This photo released on April 23, 2012 by the Utah County Sheriff's Department shows one of the booby traps taken from a crude shelter made of dead tree limbs found in a Provo Canyon. Two men have been arrested on suspicion of setting the traps and were booked Saturday into the county jail for investigation of misdemeanor reckless endangerment. (AP Photo/Utah County Sheriff Department)
SALT LAKE CITY (AP) — The 20-pound spiked boulder was rigged to swing at head-level with just a trip of a thin wire — a military-like booby trap set on a popular Utah canyon trail.
Any unsuspecting hiker exploring the makeshift dead-wood shelter could have fallen prey.
Two men arrested over the weekend on suspicion of misdemeanor reckless endangerment told authorities the traps were intended for wildlife, but investigators don't believe the story.
"This is a shelter put together by people, visited by people — anything that would be impacted by their device would have to be humans," Utah County sheriff's Sgt. Spencer Cannon said. "It took some time to build these traps. They took rope, heavy-duty fishing line, and they intended what the traps were going to do."
U.S. Forest Service Officer James Schoeffler came across the trip wires last week while on routine patrol on the popular Big Springs hiking trail in Provo Canyon about 50 miles south of Salt Lake City. Having had previous military hazardous device detection training, Schoeffler immediately knew it was a threat. If not disabled, both devices — one set to swing down at head-level, the other designed to trip a passer-by into a bed of sharpened wooden stakes — could have been deadly.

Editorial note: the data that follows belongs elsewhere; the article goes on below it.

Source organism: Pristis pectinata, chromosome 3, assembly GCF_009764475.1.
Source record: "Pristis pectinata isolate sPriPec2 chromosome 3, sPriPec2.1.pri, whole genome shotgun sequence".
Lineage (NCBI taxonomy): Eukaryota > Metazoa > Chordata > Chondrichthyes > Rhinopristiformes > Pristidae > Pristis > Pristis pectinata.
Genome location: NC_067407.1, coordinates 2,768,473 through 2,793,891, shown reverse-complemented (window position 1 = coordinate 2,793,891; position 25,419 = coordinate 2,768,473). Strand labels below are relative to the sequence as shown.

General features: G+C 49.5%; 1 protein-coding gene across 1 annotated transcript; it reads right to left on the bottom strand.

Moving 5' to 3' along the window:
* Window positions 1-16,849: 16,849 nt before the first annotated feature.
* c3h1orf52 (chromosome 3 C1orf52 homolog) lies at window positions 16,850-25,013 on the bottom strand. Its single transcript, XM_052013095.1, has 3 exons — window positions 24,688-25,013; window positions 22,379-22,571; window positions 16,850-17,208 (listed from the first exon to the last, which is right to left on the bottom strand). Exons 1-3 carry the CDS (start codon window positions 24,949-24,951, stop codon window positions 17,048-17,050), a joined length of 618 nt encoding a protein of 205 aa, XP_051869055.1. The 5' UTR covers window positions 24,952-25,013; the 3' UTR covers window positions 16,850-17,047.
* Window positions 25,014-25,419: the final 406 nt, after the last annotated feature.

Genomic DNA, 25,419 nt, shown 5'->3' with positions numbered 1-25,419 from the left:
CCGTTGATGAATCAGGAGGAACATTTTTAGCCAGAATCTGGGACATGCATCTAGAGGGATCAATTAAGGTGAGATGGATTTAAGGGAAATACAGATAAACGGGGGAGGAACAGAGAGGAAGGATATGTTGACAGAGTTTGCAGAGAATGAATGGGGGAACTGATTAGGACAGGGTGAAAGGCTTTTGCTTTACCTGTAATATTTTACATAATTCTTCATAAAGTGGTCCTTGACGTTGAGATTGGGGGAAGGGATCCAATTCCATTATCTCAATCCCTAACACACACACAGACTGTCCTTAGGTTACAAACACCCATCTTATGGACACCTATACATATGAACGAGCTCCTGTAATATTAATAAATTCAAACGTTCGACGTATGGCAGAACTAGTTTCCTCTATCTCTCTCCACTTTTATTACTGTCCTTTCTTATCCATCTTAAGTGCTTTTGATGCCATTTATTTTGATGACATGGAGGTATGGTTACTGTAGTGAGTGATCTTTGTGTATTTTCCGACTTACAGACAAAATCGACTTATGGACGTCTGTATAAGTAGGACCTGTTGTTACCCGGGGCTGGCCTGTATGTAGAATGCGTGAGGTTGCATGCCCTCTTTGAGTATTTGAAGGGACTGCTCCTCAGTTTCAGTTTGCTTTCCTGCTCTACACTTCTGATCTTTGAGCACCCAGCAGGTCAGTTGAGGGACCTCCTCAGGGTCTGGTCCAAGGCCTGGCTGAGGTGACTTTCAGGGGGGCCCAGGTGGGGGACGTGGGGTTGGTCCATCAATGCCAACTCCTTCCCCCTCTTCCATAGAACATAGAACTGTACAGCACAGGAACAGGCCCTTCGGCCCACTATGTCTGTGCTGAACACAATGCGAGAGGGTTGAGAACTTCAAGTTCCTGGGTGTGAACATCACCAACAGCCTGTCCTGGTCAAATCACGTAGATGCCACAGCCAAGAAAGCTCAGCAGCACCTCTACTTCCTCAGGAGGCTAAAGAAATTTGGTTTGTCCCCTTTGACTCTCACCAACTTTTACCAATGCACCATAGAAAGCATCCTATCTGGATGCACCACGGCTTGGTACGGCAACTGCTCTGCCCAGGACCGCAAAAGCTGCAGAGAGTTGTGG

The structure built by the two suspects was easy to see, Cannon said, but the booby traps could have been overlooked by everyone except a military-trained officer like Schoeffler.
"A lot of people go up there after dark, as well," Cannon said. "We're very, very fortunate that it was Officer Schoeffler who found it."
The U.S. Forest Service has not made Schoeffler available for an interview. Authorities said he disabled the traps after taking photos and video of the site.
Cannon said the traps were just a half-mile from a busy trailhead.
"Who goes up this trail thinking, I'm going to have to look out for booby traps?" he said. "A kid could say, 'Oh cool, a shelter,' and run right across the trip line."
Days after Schoeffler made the discovery, a tipster alerted authorities about comments on Facebook that mentioned the traps and the shelter. Detectives then tracked down the suspects, Cannon said.
Benjamin Steven Rutkowski, 19, of Orem and Kai Matthew Christensen, 21, of Provo were booked in the Utah County Jail on Saturday and released on bail.
Prosecutors believed the misdemeanor reckless endangerment allegations were the strongest claims they could pursue without anyone being injured. Charges have not yet been filed.
Rutkowski's father, Steven, declined comment. No phone number was listed for Christensen, and it wasn't immediately clear if either suspect had an attorney.
Associated Press writer Brian Skoloff contributed to this report.